Oh, sure, Reb Brown’s David Ryder doesn’t have a mask or a cool nom de guerre (at least, not one that wasn’t bestowed by Mike and the ‘Bots), but he’s every bit the squared-jawed hero throughout the film.  Indeed, Brown was the actor who first brought Captain America to modern audiences, circa 1979, albeit a Captain America without the costume, background or history of the comic-book version.  But he had a shield that he stuck in the front of his motorcycle!  And, for all else you can say about ‘Space Mutiny,’ the endless naming riffs were one of the most memorable gags from a show full of memorable stuff…  We put our faith in BLAST HARDCHEESE!



Jet Jaguar is one of dozens of superheroes that look as though they were created by elementary schoolkids, but he has an excuse: He was actually created by an elementary school kid, who won a contest to create Toho’s new superhero.  Since Toho execs worried that he wouldn’t be able to pull off his own solo movie, Jet was given the task of fighting Godzilla in ‘Godzilla Vs. Megalon’, but even the rub from the King Of Monsters wasn’t enough to get past the fact that he’s kind of just a less-interesting Ultraman.

Also, his mother never loved him…



Thanks to his secret part-alien heritage, Tony Farms becomes the hero known as Pumaman, with a vast array of super-powers including flight, teleportation, and the ability to stop his heartbeat and feign death.

Y’know, like a puma.

Strangely, Pumaman’s creators never seemed to be sure whether he was a square-jawed hero of the masses or a parody of same (though his goofy flying style would imply one, the tone of the movie seemed pretty serious), the best part of his adventures is listening to his friends and foes alternating between pronouncing it “poo-mah” and “pyoo-ma.”  Frankly, with a movie like this, ya takes your fun where ya can gets it…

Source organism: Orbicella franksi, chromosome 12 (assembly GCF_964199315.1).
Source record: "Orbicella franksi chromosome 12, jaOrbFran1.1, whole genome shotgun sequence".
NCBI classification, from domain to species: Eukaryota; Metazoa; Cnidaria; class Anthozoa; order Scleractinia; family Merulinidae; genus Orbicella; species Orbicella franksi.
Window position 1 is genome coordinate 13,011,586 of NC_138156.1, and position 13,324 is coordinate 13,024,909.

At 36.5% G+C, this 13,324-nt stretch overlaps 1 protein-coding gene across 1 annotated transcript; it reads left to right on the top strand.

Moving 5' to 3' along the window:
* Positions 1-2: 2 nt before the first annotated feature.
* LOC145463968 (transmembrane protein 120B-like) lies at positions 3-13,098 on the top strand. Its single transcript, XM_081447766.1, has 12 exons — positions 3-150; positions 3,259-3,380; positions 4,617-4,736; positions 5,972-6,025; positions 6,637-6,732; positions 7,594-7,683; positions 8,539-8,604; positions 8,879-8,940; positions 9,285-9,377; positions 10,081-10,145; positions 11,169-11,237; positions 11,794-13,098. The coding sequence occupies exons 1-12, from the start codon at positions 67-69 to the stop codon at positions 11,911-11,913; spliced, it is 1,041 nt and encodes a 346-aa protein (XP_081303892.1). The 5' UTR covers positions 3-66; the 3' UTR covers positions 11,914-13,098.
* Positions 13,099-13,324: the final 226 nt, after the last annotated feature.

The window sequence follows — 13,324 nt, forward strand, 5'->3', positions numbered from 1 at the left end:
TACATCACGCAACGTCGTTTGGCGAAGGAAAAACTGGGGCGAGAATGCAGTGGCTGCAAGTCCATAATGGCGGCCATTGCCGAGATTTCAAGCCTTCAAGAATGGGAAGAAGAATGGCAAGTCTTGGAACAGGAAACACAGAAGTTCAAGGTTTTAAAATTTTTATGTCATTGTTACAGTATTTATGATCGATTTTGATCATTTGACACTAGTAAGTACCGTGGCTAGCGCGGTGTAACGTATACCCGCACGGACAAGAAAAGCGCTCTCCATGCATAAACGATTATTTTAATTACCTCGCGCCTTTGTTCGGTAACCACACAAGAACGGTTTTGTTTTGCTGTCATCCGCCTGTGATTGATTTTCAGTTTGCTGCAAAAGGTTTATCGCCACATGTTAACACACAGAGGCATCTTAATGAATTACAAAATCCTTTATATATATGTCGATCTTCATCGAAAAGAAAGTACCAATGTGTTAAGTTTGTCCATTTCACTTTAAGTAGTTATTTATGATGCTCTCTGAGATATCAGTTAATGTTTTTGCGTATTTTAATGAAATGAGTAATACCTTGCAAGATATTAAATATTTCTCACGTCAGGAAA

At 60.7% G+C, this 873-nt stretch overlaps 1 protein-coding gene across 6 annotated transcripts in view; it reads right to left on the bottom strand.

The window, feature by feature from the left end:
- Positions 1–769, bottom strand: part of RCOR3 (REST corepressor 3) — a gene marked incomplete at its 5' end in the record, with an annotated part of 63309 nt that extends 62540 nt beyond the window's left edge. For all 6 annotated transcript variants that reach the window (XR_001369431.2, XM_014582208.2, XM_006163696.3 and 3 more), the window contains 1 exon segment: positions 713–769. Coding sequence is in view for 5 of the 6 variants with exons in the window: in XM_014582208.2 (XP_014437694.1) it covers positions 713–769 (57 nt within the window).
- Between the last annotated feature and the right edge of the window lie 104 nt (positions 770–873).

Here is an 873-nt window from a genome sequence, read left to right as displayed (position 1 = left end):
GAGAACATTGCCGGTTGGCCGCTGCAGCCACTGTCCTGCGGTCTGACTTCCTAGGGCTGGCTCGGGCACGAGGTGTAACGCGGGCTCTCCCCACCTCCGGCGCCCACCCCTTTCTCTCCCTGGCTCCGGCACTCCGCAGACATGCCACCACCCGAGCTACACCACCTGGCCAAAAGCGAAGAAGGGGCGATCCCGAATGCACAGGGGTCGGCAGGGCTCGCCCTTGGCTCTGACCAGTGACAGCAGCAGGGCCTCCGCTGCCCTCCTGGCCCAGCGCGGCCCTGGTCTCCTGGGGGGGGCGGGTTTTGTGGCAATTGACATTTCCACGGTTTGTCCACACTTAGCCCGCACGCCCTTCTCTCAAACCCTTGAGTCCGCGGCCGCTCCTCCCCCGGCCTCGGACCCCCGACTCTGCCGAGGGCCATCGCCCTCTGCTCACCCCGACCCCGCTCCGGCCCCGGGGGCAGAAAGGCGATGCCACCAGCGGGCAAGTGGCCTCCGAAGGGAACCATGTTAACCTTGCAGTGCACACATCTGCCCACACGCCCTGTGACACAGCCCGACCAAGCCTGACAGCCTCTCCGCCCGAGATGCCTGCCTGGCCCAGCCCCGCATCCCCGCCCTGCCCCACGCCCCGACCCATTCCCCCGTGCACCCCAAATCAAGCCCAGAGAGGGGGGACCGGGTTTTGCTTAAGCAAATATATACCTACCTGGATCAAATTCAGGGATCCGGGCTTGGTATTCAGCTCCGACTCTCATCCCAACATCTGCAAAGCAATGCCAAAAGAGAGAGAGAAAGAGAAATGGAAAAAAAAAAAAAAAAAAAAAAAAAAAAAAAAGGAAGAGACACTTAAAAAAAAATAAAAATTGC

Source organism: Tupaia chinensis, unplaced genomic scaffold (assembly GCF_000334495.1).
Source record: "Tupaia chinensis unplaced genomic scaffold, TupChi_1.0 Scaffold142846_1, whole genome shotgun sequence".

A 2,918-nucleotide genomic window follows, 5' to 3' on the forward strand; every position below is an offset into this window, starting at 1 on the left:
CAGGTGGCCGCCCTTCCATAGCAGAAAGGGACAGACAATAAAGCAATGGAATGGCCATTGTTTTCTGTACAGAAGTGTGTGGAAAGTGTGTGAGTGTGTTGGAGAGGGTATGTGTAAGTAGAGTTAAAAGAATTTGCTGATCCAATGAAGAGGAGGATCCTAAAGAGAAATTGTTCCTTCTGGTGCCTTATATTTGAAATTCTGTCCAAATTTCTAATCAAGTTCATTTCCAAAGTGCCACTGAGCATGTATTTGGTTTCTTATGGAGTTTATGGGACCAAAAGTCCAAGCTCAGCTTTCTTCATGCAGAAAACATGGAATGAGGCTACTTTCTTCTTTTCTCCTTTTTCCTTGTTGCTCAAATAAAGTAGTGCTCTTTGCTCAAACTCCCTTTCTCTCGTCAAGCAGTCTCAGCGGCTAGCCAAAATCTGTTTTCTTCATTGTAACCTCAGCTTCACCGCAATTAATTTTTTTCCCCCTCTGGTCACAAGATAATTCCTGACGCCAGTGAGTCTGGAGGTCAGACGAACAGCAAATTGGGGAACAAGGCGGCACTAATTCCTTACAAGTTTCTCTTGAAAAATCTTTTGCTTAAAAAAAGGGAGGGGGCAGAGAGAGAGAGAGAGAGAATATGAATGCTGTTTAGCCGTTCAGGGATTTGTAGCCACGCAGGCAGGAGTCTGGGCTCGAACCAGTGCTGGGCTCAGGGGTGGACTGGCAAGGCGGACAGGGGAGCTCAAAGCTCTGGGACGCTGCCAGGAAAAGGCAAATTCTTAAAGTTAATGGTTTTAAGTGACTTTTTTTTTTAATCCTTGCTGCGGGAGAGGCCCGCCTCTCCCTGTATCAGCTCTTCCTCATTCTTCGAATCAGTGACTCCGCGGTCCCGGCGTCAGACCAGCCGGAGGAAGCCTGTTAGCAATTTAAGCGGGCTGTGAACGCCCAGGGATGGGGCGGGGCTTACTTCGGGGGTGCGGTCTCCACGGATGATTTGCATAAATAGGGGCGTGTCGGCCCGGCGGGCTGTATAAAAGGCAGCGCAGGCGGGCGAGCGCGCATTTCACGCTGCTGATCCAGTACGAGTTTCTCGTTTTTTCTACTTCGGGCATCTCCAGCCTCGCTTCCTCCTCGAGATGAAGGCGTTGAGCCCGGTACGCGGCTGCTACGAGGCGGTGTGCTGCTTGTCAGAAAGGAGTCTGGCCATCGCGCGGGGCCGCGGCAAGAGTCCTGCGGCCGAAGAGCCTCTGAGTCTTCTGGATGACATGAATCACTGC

My list, my rules.  If you don’t understand why Ann-Margret in a crop-top and tights isn’t a quintessential ‘Incredible Hulk’-style antihero, then we were watching completely different movies, Faithful Spoilerite.  And, unlike many of the others on this list, her movie ends with an intentional pro-social message that is both clear and tragic…

(Plus, she’s just so dreamy!)

Thanks to Faithful Spoilerite Chad Fopma (@chadfops) for this week’s topic, and feel free to follow along @MightyKingCobra for more Ten Things madness on Twitter.  As with any set of like items, these aren’t meant to be hard and fast or absolutely complete, especially with more Mystery Science Theater 3000 on the way.  How can you not be psyched about that?

Either way, the comments section is Below for just such an emergency, but, as always: Whaddaya think, sirs?

Dear Spoilerite,

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About Author

Once upon a time, there was a young nerd from the Midwest, who loved Matter-Eater Lad and the McKenzie Brothers... If pop culture were a maze, Matthew would be the Minotaur at its center. Were it a mall, he'd be the Food Court. Were it a parking lot, he’d be the distant Cart Corral where the weird kids gather to smoke, but that’s not important right now... Matthew enjoys body surfing (so long as the bodies are fresh), writing in the third person, and dark-eyed women. Amongst his weaponry are such diverse elements as: Fear! Surprise! Ruthless efficiency! An almost fanatical devotion to pop culture! And a nice red uniform.


  1. Now I want to see the Prince Of Space. Already seen Jet Jaguar. Yeah, I’m a sucker for Japanese rubber suit monster brawls.